The efforts Futures has made in streamlining its logistics operation has made it not only more environmentally responsible but also more cost effective and efficient. Additional driver awareness training has delivered savings on insurance premiums, while the company’s vehicles are tracked using a GPRS tracking system. Kemp explained: “This allows us to calculate shortest routes and benefit from greater fuel efficiency. An added benefit has been that we have also been able to offer a better service to our clients, in that we can now provide them with up-to-date information on the location of their deliveries.”
Futures has also invested in hybrid technology and runs two such vehicles in its fleet. At the moment, however, “fully electric vehicles are not fit for purpose as far as we’re concerned”, says Kemp.
People also feature largely in the Futures business model and Kemp has always been a firm believer in “giving opportunities to people who may not have been considered by other companies”. Staff development within the company is central and thanks to that employees have advanced through the business and stayed with Futures for many years.
The positive consequences of Futures’ hard work over the years have gone well beyond the direct business benefits, as Kemp explained: “We have definitely been noticed more because of our principles and we have attracted clients who care about sustainability and are like-minded to us.”
And the mission is also wider than the immediate world of Futures as far as she is concerned. “I believe it’s vital to get the message out in the market about what we’re doing with regards to sustainability drives. That influences change and brings pressure for action.”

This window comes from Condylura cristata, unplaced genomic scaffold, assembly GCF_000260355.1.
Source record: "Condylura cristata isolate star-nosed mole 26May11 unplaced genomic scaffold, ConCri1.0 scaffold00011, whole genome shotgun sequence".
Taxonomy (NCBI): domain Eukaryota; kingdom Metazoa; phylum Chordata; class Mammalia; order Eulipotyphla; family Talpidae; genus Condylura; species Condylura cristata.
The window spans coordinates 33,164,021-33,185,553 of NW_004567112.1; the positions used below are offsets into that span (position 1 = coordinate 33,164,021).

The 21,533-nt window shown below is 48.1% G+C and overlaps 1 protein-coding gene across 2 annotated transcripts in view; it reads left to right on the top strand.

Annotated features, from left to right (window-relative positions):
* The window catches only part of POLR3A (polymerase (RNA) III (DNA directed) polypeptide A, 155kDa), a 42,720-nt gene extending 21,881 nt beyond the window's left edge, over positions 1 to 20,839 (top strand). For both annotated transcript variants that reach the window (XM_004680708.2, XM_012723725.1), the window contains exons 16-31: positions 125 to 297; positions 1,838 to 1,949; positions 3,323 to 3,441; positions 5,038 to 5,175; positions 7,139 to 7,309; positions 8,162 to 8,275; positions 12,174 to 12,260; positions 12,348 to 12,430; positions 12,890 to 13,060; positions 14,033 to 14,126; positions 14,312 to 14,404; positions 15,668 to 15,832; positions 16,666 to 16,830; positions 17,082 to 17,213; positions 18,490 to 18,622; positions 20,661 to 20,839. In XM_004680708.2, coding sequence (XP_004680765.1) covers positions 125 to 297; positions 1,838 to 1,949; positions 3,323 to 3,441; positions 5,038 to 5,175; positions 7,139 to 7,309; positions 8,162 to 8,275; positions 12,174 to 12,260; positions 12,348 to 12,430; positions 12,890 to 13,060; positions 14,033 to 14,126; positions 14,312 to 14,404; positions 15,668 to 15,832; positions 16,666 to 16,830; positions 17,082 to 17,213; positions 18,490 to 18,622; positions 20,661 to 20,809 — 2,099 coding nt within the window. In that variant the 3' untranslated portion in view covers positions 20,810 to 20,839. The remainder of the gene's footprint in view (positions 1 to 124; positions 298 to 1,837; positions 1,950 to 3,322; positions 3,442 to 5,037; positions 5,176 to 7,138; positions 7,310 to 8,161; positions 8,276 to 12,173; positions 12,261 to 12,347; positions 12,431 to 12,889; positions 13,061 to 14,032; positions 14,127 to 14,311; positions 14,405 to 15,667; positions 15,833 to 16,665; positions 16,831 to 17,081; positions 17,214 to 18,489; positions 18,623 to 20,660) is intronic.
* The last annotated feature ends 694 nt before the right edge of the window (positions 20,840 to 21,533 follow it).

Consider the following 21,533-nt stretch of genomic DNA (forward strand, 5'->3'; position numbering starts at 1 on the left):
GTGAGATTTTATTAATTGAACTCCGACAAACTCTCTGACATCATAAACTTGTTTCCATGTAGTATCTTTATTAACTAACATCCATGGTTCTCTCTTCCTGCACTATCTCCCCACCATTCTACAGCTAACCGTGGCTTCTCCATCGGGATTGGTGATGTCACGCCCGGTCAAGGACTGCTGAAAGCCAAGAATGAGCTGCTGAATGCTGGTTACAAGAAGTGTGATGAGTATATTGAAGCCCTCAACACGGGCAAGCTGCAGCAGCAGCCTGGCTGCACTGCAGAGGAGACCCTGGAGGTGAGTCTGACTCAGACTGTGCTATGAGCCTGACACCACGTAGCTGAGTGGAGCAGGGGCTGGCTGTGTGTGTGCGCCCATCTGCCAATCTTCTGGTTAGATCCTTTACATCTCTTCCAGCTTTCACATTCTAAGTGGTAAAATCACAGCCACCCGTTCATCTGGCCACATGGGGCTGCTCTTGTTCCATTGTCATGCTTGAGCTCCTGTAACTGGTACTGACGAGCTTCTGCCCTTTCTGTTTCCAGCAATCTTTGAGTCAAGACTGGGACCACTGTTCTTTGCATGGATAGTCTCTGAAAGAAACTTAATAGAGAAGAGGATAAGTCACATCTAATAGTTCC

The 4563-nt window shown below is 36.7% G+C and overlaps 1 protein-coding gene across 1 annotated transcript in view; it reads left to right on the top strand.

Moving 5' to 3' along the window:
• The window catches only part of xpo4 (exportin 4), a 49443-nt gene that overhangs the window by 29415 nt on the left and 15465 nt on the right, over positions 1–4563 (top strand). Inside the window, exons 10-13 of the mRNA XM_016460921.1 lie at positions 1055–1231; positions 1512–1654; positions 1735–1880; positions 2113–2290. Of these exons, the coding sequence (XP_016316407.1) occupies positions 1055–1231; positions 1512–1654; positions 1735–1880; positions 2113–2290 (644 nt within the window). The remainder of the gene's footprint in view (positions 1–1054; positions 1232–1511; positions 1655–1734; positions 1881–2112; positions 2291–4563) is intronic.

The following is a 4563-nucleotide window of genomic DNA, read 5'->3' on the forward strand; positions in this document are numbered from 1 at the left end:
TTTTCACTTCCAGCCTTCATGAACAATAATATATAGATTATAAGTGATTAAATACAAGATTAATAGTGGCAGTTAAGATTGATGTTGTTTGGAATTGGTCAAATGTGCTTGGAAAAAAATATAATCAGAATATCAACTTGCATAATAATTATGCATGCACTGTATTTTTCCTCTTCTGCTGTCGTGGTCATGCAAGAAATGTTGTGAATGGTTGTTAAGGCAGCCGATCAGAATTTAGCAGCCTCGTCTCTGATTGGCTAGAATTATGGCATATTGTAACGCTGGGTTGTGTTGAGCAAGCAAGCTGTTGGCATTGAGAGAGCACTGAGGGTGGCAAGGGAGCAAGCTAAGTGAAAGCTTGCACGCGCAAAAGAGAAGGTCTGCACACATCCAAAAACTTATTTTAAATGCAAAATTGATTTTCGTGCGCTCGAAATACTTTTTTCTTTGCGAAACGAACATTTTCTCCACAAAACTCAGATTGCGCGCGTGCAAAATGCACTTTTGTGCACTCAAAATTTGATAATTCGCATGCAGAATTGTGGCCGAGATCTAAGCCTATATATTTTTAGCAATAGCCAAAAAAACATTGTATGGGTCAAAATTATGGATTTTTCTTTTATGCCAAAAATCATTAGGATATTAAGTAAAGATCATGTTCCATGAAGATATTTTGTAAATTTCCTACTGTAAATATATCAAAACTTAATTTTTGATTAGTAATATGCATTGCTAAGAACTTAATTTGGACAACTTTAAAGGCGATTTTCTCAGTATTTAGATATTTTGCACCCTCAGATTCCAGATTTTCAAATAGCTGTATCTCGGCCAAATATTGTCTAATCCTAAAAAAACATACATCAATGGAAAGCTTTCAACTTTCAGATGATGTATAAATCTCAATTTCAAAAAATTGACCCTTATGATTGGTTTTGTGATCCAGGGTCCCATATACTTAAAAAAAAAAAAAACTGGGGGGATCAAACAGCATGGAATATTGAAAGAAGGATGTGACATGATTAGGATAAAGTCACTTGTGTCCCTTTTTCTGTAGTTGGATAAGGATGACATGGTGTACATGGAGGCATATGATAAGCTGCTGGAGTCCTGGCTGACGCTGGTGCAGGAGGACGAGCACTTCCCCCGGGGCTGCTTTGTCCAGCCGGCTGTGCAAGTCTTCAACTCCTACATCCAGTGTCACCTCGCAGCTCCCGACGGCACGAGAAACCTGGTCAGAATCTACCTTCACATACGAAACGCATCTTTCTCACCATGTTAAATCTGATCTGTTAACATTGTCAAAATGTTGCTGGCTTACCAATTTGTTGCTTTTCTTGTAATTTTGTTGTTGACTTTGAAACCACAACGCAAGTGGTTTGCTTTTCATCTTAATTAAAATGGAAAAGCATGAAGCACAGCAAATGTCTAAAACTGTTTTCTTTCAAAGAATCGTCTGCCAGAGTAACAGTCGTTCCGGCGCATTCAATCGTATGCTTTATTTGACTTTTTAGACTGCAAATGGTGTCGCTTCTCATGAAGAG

What advice would she offer to other distributors with an interest in starting down this road but unsure of just where to begin? “Definitely start by making minor changes and you will find they all add up very quickly – printing on both sides of a sheet of paper, sorting waste, switching off computers for example. Then start evaluating the companies you’re working with, your suppliers, to determine if they are serious about their environmental credentials. Consider using only ISO accredited companies for example.
“Work with companies that are established in matters of sustainability because they will help you, offer you guidance and share their knowledge. Do one thing every day that makes a difference, no matter how small.”
Principle Cleaning Services and Futures Cleaning Supplies have formed a true working partnership over the 15 years they have been co-operating because their business values are very similar. Kemp pointed out: “Principle was very proactive early on and one of the first cleaning companies to buy into more ecological cleaning chemicals, for example.”
Of Futures Douglas Cooke said: “Since working with them, we have been impressed with their ongoing commitment to environmental improvements, green credentials and cleaning innovations. They suggest new and innovative sustainable cleaning methods for use in our client premises that have all been embraced by our clients - giving us an edge over sustainable methods used by our competitors. We have also worked together on paper saving initiatives in our office.”
Futures has also developed an online ordering system for Principle which automatically manages budgets – cutting down on unnecessary paperwork and administration.
In conclusion Cooked summed it up. “Everything we do together prioritises sustainability.”